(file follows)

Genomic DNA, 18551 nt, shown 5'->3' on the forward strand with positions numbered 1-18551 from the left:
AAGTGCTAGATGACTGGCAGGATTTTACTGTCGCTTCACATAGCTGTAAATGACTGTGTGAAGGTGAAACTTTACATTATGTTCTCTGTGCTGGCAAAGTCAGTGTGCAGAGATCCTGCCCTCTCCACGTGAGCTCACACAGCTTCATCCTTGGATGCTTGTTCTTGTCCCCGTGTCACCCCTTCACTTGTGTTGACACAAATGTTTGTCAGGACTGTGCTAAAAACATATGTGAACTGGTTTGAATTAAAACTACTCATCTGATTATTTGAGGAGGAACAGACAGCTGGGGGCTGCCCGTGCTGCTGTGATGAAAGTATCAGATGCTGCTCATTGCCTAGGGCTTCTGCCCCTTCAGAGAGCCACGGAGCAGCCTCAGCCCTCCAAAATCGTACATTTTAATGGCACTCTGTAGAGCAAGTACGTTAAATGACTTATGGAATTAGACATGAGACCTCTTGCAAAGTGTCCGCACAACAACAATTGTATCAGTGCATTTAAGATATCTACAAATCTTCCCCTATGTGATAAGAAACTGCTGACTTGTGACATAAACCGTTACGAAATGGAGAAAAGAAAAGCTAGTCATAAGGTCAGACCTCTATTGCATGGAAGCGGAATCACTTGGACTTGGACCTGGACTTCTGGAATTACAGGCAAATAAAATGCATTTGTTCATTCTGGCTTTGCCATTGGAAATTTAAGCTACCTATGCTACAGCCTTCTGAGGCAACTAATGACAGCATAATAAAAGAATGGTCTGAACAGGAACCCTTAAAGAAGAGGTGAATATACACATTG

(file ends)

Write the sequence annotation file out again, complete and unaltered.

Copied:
Genomic DNA, 18551 nt, shown 5'->3' on the forward strand with positions numbered 1-18551 from the left:
AAGTGCTAGATGACTGGCAGGATTTTACTGTCGCTTCACATAGCTGTAAATGACTGTGTGAAGGTGAAACTTTACATTATGTTCTCTGTGCTGGCAAAGTCAGTGTGCAGAGATCCTGCCCTCTCCACGTGAGCTCACACAGCTTCATCCTTGGATGCTTGTTCTTGTCCCCGTGTCACCCCTTCACTTGTGTTGACACAAATGTTTGTCAGGACTGTGCTAAAAACATATGTGAACTGGTTTGAATTAAAACTACTCATCTGATTATTTGAGGAGGAACAGACAGCTGGGGGCTGCCCGTGCTGCTGTGATGAAAGTATCAGATGCTGCTCATTGCCTAGGGCTTCTGCCCCTTCAGAGAGCCACGGAGCAGCCTCAGCCCTCCAAAATCGTACATTTTAATGGCACTCTGTAGAGCAAGTACGTTAAATGACTTATGGAATTAGACATGAGACCTCTTGCAAAGTGTCCGCACAACAACAATTGTATCAGTGCATTTAAGATATCTACAAATCTTCCCCTATGTGATAAGAAACTGCTGACTTGTGACATAAACCGTTACGAAATGGAGAAAAGAAAAGCTAGTCATAAGGTCAGACCTCTATTGCATGGAAGCGGAATCACTTGGACTTGGACCTGGACTTCTGGAATTACAGGCAAATAAAATGCATTTGTTCATTCTGGCTTTGCCATTGGAAATTTAAGCTACCTATGCTACAGCCTTCTGAGGCAACTAATGACAGCATAATAAAAGAATGGTCTGAACAGGAACCCTTAAAGAAGAGGTGAATATACACATTG